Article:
Had Premier Annastacia Palasczuk not reneged on her promise to hold a public inquiry into favourable decisions for donors, her partner Shaun Drabsch (pictured here behind the Premer) may have been called been called to give evidence from his time working as a lobbyist during the Bligh Government (Image screenshot YouTube)

The Queensland Premier went back on her promise to hold an inquiry into political favours for donation — was this, like the Adani veto, something to do with her partner, Shaun Drabsch? Richard Carew reports.

BEFORE Independent MP (now Speaker) Peter Wellington agreed to support Labor forming government in 2015, he exchanged letters with Premier Palaszczuk.

The Premier promised that Labor would hold a public inquiry into

'... donations to political parties and the awarding of tenders, contracts and approvals.'

The Government promised Queenslanders a "royal commission style inquiry" and the Premier pledged that it would include her own administration as well as Campbell Newman’s. 

These promises were broken. There has been no inquiry into donations to political parties and links to favourable decisions.

Recently, the Premier promised to veto, if granted, a $1 billion Federal loan to Adani, following the remarkable revelation that her partner Shaun Drabsch was involved in Adani’s application for the loan. But if Labor wins the election and given the Premier still supports the Adani mine, will this promise be kept?

Interestingly, had the promised public inquiry into favourable decisions for donors occurred, Mr Drabsch may have been called as a witness relating to his time as a lobbyist employed by Rowland Pty Ltd. That company 'designed and implemented a public affairs campaign' for the Belgian-owned Sibelco to oppose the Bligh Government over its North Stradbroke Island sand mining policies.

From 2007 to 2011, Mr Drabsch was the General Manager of Government relations at Rowland. The sand mining public campaign began in 2010.

The campaign became very controversial.

To quote Minister for Mines Anthony Lynham, referring to the LNP:

“Sibelco became a significant donor in their 2012 election campaign. I am talking about a reported over $90,000 in donations and over $1 million in a political campaign opposing the previous Labor government.” (Hansard, 17 March, 2016).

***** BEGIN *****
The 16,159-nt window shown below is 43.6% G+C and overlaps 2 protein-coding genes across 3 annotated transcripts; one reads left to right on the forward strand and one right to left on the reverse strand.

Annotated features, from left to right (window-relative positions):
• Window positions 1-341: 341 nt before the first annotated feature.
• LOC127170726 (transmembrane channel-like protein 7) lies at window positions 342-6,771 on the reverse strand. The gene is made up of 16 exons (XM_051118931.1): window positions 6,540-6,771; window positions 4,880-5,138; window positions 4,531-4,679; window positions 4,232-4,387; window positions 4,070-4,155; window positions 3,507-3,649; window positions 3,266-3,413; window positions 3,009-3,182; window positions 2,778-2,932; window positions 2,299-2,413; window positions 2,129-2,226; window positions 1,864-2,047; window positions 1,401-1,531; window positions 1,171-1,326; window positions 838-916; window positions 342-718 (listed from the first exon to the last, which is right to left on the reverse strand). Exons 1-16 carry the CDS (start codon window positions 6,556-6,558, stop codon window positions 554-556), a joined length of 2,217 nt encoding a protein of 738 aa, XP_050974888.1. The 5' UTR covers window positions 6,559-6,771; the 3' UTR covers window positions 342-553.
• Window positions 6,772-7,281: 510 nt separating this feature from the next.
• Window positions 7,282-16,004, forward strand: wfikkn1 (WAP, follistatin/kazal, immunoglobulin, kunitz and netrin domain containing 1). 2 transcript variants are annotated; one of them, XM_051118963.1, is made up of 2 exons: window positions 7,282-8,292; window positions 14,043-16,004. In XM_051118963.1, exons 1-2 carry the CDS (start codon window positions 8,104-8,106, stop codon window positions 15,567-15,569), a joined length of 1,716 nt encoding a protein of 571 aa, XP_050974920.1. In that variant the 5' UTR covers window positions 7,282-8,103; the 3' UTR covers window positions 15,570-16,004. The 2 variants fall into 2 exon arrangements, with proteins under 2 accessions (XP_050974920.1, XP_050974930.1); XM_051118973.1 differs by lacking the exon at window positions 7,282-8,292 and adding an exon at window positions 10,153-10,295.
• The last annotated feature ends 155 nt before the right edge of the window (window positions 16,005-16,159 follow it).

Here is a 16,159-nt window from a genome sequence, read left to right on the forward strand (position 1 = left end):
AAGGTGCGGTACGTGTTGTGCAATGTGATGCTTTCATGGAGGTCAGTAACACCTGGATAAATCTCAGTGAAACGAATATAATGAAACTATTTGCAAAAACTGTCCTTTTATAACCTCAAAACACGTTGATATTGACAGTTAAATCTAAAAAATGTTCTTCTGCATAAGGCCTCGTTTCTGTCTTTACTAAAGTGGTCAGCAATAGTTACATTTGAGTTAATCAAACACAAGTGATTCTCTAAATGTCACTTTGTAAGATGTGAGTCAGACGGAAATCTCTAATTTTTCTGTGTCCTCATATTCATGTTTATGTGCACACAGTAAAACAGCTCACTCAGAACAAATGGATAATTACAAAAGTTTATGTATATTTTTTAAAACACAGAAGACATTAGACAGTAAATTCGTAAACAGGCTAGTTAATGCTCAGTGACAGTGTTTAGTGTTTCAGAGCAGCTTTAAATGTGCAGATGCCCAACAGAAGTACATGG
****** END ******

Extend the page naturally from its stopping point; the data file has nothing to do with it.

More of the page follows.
The campaign intensified in the lead up to the 2012 election. It included full page newspaper and prime time television ads, and letters distributed in Campbell Newman’s electorate. Artificially, only the letters’ expenditure of $91,840 was declared to the ECQ.   

After being elected, Campbell Newman broke an election promise. He amended the Bligh Government sand mining legislation to potentially allow sand mining on Stradbroke to be further extended, from 2019 to 2035. Newman later misled parliament about his broken promise.

The circumstances indicated that Sibelco had been rewarded for its campaign against the Bligh Government.

In a dissenting report to Parliament in 2013, the now Deputy Premier Jackie Trad described the events as a cash for legislation deal between Sibelco and the Newman Government. There were calls for an independent public inquiry. 

The Sibelco case featured at a Brisbane corruption conference in February, 2015, before Labor formed government. Former NSW ICAC Commissioner David Ipp, former Queensland Integrity Commissioner David Solomon and prominent barrister (and IA contributorStephen Keim SC all commented on the circumstances, which called for a thorough investigation.

The Premier has not given a reason for breaking her Inquiry promise. Could it relate to her pledge to include her own administration? It would have been difficult for the Premier to resist an investigation of Labor’s own favours for donations controversy, surrounding the Toondah Harbour development proposal at Cleveland — where the ferries depart for North Stradbroke Island.

The proposal to dredge and "reclaim" protected wetlands for a high-rise development and private marina began under the Newman Government. Labor was expected to dump the proposal, but instead expanded the number of proposed units from 800 to 3,600.

The proposed developer, the Walker Corporation, has been a long term political donor. Investigative journalist Kate McClymont reported that between 1998 and 2014 Walker gave $2,253,480 in (declared) donations to the major political parties, mostly to the ALP. More recently, Walker increased its donations to the Federal Liberal Party. The Toondah Harbour proposal requires Federal Government approval. 

Incidentally, the ATO reported that last corporate tax year, Walker paid zero income tax on earnings of over $363 million. In the same year, Sibelco also paid zero income tax on earnings of $450 million. 

To deliver her 2015 decisions favouring Walker, the responsible minister, Jackie Trad, backflipped on her apparently strenuous opposition to Priority Development Areas and trashed Labor’s previous involvement in protection of the Toondah wetlands from similar proposals. Trad’s decisions also conflict with the Party’s policies. The proposed reclamation would also breach the international Ramsar agreement for the protection of listed wetlands, which only permits destruction of Ramsar wetlands for 'urgent national interests'

Walker stands to make a fortune from the sale of 3,600 waterfront units.

Labor’s Toondah Harbour decisions favouring the Walker Group are highly questionable. To avoid public scrutiny, did the Premier break her promises to hold an inquiry into political donations and State Government favours?

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